Falling bond yields, fear over the US debt ceiling and an end to the US Federal Reserve’s interest rate tightening cycle have created a “near enough perfect backdrop” for the gold price to forge a record high, according to analysts at Macquarie.
Gold’s melt-up in 2023, which saw the price jump around 10 per cent, was also stoked by the US regional banking crisis that prompted Macquarie to argue the case for the safe-haven asset to test $US2075 an ounce. That was reached at the peak of the pandemic in August 2020 when central banks printed money to fund emergency spending programs.
“We still expect [gold] to test the 2020 nominal high of $US2075 ($3113) and likely break above it, entering uncharted territory,” Macquarie said. “The last time this occurred was in 2020, when the 2011 high of $US1921 was taken out, with prices rallying a further $US154.”
Gold fetched $US2014 an ounce on Monday morning. Its two-day retreat was attributed to Friday’s US data that showed University of Michigan inflation expectations had hit 12-year highs, shaking the market’s confidence that the Fed’s fight against inflation was finished.
The risk to Macquarie’s gold forecast is if the Fed does not deliver the interest rate cuts the market expects over the next 12 months. The gold price traditionally climbs when interest rates and US government bond yields fall because the opportunity cost of holding physical gold declines as it pays no interest.
A stronger greenback also benefits Australia-based gold miners as they sell gold in US dollars, but incur operating costs in Australian dollars. On Friday, the Aussie dollar weakened against the US dollar to buy $US66.5¢, after the University of Michigan inflation data topped expectations.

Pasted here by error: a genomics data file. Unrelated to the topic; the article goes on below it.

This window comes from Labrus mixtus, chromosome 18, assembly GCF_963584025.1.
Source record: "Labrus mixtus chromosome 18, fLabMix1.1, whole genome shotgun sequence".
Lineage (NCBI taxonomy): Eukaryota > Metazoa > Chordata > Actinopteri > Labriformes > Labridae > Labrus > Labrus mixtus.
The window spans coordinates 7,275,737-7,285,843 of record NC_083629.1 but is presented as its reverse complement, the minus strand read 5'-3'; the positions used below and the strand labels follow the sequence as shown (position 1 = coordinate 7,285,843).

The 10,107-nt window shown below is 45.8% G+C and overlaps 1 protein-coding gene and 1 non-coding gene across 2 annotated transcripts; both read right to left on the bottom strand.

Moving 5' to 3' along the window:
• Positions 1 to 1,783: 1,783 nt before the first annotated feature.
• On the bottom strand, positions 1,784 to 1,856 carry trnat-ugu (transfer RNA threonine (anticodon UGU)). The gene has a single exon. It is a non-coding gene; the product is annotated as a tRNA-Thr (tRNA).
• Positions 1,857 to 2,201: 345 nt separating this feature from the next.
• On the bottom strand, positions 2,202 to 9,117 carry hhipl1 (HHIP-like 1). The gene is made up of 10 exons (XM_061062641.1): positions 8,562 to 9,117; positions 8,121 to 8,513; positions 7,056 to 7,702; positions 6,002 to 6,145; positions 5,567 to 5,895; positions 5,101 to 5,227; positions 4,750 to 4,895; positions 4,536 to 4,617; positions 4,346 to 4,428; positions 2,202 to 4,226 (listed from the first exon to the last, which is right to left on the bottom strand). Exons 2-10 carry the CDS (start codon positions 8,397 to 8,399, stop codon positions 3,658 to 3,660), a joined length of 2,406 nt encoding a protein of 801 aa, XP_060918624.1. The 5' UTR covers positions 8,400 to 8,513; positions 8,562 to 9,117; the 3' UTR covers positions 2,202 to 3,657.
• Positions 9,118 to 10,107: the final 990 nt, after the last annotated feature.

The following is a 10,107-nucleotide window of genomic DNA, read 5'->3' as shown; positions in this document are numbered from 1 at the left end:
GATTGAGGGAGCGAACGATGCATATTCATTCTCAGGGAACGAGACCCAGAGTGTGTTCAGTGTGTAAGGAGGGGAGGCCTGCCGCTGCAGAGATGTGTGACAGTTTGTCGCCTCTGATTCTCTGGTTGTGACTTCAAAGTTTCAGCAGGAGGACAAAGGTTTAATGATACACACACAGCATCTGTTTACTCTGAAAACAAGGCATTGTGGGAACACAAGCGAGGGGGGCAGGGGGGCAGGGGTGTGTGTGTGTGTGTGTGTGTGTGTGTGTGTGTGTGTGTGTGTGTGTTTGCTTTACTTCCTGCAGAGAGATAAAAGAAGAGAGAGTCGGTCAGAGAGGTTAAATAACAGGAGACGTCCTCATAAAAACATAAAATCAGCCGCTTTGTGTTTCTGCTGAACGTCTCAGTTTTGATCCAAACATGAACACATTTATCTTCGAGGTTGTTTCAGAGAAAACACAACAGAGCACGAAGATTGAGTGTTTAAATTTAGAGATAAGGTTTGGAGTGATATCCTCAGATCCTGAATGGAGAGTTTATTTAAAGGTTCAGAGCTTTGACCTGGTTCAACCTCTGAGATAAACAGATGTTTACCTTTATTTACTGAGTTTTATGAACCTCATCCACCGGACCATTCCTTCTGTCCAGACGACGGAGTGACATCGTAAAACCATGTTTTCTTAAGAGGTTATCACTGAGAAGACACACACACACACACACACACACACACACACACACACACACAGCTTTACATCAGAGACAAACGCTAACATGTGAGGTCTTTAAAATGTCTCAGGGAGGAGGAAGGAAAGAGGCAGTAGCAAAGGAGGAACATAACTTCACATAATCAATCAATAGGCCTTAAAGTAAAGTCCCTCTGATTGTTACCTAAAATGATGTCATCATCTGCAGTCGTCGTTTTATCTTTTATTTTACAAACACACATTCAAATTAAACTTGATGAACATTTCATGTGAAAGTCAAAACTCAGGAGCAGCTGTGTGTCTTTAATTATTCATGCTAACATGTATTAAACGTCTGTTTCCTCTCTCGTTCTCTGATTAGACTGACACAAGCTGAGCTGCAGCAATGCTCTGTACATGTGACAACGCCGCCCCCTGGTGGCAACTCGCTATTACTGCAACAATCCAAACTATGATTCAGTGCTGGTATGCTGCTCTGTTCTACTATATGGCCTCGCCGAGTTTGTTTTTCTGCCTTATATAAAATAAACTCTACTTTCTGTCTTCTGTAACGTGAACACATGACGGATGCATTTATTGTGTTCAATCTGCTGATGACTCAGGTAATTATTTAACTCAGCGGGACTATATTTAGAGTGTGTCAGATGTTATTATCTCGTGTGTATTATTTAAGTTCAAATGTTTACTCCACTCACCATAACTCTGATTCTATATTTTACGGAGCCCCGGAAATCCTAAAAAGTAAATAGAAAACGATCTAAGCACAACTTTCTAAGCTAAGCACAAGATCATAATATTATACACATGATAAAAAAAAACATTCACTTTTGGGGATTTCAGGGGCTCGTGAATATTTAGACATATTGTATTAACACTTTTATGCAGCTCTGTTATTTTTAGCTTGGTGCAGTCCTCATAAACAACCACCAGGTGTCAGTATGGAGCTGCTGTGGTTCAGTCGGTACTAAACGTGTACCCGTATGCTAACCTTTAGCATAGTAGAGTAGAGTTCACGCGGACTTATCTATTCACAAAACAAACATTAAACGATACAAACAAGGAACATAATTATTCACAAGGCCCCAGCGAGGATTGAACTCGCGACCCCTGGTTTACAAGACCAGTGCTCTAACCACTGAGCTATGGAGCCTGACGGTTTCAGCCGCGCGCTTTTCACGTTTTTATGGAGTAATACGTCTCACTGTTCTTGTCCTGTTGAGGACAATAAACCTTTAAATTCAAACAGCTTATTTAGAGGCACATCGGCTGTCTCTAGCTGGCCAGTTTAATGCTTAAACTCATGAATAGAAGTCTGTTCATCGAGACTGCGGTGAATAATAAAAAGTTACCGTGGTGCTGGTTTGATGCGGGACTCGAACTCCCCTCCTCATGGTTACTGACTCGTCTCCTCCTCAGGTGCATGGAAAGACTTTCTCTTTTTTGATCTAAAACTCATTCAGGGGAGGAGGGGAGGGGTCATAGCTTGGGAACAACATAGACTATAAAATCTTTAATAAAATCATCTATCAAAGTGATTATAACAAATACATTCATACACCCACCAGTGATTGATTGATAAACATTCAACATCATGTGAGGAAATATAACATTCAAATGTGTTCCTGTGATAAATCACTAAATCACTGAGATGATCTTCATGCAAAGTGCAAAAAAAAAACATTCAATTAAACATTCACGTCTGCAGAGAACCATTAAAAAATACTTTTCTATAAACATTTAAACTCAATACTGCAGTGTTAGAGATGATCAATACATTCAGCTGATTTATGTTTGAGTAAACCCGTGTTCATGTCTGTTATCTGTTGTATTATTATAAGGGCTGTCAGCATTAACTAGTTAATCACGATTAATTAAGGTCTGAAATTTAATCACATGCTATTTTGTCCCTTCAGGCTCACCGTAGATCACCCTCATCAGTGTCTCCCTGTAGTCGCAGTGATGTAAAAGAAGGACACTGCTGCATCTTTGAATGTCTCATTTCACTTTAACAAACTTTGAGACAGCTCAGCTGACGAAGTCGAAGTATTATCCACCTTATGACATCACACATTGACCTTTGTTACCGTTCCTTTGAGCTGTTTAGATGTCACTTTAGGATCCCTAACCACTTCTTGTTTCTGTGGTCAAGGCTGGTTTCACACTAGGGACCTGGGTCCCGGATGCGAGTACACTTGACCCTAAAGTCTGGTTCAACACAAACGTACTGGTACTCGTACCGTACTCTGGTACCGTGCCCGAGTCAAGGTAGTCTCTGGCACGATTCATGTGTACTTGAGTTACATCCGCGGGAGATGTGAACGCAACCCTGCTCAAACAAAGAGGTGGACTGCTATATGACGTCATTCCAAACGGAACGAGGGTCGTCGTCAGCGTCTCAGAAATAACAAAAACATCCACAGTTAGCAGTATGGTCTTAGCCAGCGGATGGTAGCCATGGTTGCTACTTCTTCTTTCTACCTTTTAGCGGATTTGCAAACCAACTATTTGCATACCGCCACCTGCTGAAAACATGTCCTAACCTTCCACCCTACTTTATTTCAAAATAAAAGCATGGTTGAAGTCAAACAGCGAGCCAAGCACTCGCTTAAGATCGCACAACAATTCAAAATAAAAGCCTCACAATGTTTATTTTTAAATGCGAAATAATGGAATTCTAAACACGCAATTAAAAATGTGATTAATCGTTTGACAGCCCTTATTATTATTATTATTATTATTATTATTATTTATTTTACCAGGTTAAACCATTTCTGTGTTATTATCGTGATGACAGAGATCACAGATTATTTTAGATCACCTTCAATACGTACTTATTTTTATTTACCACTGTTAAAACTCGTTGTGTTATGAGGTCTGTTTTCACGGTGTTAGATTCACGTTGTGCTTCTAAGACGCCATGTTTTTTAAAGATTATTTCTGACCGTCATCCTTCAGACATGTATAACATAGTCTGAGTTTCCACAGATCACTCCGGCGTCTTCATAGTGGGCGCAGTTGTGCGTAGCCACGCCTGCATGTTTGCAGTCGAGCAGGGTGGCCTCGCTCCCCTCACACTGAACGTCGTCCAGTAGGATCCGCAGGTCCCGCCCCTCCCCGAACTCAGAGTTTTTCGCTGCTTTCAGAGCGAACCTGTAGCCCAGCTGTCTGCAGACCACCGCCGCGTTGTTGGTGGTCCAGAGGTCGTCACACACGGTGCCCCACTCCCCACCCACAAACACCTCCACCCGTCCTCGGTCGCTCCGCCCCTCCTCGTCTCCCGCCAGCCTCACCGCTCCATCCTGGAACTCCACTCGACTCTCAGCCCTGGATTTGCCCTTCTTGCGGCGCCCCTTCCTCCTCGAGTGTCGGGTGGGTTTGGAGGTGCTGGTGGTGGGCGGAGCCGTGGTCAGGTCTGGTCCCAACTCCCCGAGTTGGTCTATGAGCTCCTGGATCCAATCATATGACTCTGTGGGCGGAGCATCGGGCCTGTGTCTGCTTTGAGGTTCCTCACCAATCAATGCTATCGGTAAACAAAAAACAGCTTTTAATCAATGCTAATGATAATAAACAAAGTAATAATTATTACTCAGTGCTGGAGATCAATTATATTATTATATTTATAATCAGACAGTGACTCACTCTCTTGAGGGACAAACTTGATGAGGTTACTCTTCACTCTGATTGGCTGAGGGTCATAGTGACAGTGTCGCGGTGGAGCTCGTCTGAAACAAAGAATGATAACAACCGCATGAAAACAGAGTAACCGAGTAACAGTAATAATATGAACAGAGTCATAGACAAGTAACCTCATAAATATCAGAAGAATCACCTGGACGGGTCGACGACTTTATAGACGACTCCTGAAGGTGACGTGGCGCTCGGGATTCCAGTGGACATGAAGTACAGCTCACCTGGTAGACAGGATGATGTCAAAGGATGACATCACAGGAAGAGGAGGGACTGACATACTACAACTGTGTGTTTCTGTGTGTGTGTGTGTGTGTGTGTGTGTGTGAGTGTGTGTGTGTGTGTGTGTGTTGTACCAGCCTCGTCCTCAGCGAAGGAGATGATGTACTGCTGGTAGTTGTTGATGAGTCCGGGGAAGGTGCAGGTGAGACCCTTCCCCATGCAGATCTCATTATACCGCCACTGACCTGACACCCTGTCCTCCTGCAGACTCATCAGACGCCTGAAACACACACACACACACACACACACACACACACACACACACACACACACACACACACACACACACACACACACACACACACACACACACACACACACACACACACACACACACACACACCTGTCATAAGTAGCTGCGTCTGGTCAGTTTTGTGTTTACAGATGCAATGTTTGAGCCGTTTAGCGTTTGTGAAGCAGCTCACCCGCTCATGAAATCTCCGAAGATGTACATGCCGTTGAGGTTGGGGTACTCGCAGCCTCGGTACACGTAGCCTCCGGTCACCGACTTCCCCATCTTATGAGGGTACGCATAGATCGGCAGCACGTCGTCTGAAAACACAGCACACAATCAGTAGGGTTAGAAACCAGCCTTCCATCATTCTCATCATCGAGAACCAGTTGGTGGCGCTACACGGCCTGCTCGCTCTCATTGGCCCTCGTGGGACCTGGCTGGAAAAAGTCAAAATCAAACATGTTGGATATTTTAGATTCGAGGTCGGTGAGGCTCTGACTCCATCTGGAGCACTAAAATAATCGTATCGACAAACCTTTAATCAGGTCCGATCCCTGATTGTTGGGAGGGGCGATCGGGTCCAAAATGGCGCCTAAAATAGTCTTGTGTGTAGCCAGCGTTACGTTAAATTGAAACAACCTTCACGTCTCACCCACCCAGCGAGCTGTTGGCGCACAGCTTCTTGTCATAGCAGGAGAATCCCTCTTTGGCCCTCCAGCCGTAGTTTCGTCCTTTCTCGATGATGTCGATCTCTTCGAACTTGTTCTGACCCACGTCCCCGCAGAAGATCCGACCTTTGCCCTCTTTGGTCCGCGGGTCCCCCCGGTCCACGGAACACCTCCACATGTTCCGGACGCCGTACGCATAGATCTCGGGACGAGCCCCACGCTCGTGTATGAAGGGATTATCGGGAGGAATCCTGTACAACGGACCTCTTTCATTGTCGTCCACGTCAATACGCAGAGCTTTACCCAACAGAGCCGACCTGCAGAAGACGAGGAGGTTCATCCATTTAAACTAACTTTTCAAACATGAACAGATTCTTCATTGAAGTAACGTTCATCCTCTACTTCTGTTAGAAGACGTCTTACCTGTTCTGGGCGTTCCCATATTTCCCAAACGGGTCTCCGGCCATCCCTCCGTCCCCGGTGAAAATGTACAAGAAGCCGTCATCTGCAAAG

The ASX’s largest gold miner, Newcrest Mining, added 1.6 per cent to $28.70 on Monday after it accepted Newmont’s $26 billion takeover bid at an implied valuation of $29.70 per share on a 30.4 per cent premium to the price before the deal was announced in February.
But Macquarie’s preferred stock picks among the local gold miners are Northern Star Resources and Regis Resources thanks to the duo’s organic growth opportunities, which offer potential to lift total production.
Macquarie said Regis had received government approvals for its McPhillamys project in NSW, with an anticipated definitive feasibility study for the tenement a key catalyst for the share price. It has a $2.90 valuation on Regis shares and outperform rating, versus the market price of $2.11 on Monday.
The broker also rates Northern Star as a buy, with a $15 share price target, versus Monday’s price of $13.85.
Among the junior producers, Macquarie’s preferred picks are De Grey Mining and Bellevue Gold.
“De Grey released solid infill and extensional results from Mallina’s Toweranna regional deposit as well as positive results from ore sorting test work which, in our view, could lower operating costs for the deposit,” the broker wrote.
Elsewhere in the mining sector, Morgan Stanley’s global commodities team updated its preferred stocks picks for the second quarter of 2023 based on a mixture of qualitative and quantitative criteria.
In the gold space, the broker likes South African giant AngloGold Ashanti and Northern Star. It said the latter had a free cash flow yield estimated at 8.7 per cent in financial 2024, which was among the highest among miners under its coverage.
In the green metals or energy transition space Morgan Stanley rates Canadian copper miner Teck Resources a buy.
The group is a takeover target for Swiss mining giant Glencore amid a flurry of merger and acquisition activity across the green metals sector. This also includes the $US10.6 billion merger between Allkem and Livent and Albemarle’s $5.5 billion takeover offer for Liontown Resources.
Morgan Stanley’s preferred base metal is aluminium after copper prices extended losses in 2023. The broker forecast iron ore prices in 2023 to match those averaged in 2022. It rates aluminium and iron ore giant Rio Tinto a buy, with a $124.50 share price target.